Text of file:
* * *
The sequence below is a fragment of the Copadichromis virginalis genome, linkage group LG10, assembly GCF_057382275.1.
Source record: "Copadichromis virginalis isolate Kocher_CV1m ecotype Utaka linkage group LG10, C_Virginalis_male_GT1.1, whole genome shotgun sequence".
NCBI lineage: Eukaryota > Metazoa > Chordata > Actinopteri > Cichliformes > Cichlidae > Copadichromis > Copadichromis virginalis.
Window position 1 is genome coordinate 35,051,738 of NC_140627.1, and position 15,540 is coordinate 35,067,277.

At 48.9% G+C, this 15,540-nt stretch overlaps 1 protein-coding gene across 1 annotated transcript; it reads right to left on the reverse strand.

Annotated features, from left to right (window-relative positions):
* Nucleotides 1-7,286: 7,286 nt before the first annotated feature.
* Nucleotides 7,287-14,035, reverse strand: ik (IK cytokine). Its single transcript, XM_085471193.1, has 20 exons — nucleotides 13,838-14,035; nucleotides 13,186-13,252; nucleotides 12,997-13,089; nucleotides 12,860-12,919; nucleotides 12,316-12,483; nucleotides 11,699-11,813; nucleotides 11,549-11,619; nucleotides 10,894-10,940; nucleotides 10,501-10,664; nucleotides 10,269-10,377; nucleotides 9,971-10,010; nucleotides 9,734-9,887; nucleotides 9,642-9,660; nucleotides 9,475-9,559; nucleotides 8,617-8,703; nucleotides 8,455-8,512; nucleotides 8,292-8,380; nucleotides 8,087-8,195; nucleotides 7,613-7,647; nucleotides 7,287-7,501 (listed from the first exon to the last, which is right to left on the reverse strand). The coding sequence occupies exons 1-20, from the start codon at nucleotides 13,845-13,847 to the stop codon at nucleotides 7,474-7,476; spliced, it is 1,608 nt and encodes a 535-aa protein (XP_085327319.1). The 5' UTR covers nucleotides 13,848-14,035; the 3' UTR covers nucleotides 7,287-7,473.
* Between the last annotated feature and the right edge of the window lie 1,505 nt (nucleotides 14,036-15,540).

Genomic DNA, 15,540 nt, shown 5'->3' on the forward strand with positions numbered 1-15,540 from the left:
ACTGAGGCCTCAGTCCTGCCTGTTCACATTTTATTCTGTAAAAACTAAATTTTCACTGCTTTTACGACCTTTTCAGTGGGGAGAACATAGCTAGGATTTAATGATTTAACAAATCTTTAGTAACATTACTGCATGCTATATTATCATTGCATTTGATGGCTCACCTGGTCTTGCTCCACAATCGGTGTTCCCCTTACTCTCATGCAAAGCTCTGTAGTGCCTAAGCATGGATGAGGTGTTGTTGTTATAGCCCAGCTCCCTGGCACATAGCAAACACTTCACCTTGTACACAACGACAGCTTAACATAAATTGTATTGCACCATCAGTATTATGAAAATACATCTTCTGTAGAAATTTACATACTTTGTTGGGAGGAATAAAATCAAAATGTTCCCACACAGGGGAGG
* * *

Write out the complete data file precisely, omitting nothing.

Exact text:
The sequence below is a fragment of the Copadichromis virginalis genome, linkage group LG10, assembly GCF_057382275.1.
Source record: "Copadichromis virginalis isolate Kocher_CV1m ecotype Utaka linkage group LG10, C_Virginalis_male_GT1.1, whole genome shotgun sequence".
NCBI lineage: Eukaryota > Metazoa > Chordata > Actinopteri > Cichliformes > Cichlidae > Copadichromis > Copadichromis virginalis.
Window position 1 is genome coordinate 35,051,738 of NC_140627.1, and position 15,540 is coordinate 35,067,277.

At 48.9% G+C, this 15,540-nt stretch overlaps 1 protein-coding gene across 1 annotated transcript; it reads right to left on the reverse strand.

Annotated features, from left to right (window-relative positions):
* Nucleotides 1-7,286: 7,286 nt before the first annotated feature.
* Nucleotides 7,287-14,035, reverse strand: ik (IK cytokine). Its single transcript, XM_085471193.1, has 20 exons — nucleotides 13,838-14,035; nucleotides 13,186-13,252; nucleotides 12,997-13,089; nucleotides 12,860-12,919; nucleotides 12,316-12,483; nucleotides 11,699-11,813; nucleotides 11,549-11,619; nucleotides 10,894-10,940; nucleotides 10,501-10,664; nucleotides 10,269-10,377; nucleotides 9,971-10,010; nucleotides 9,734-9,887; nucleotides 9,642-9,660; nucleotides 9,475-9,559; nucleotides 8,617-8,703; nucleotides 8,455-8,512; nucleotides 8,292-8,380; nucleotides 8,087-8,195; nucleotides 7,613-7,647; nucleotides 7,287-7,501 (listed from the first exon to the last, which is right to left on the reverse strand). The coding sequence occupies exons 1-20, from the start codon at nucleotides 13,845-13,847 to the stop codon at nucleotides 7,474-7,476; spliced, it is 1,608 nt and encodes a 535-aa protein (XP_085327319.1). The 5' UTR covers nucleotides 13,848-14,035; the 3' UTR covers nucleotides 7,287-7,473.
* Between the last annotated feature and the right edge of the window lie 1,505 nt (nucleotides 14,036-15,540).

Genomic DNA, 15,540 nt, shown 5'->3' on the forward strand with positions numbered 1-15,540 from the left:
ACTGAGGCCTCAGTCCTGCCTGTTCACATTTTATTCTGTAAAAACTAAATTTTCACTGCTTTTACGACCTTTTCAGTGGGGAGAACATAGCTAGGATTTAATGATTTAACAAATCTTTAGTAACATTACTGCATGCTATATTATCATTGCATTTGATGGCTCACCTGGTCTTGCTCCACAATCGGTGTTCCCCTTACTCTCATGCAAAGCTCTGTAGTGCCTAAGCATGGATGAGGTGTTGTTGTTATAGCCCAGCTCCCTGGCACATAGCAAACACTTCACCTTGTACACAACGACAGCTTAACATAAATTGTATTGCACCATCAGTATTATGAAAATACATCTTCTGTAGAAATTTACATACTTTGTTGGGAGGAATAAAATCAAAATGTTCCCACACAGGGGAGG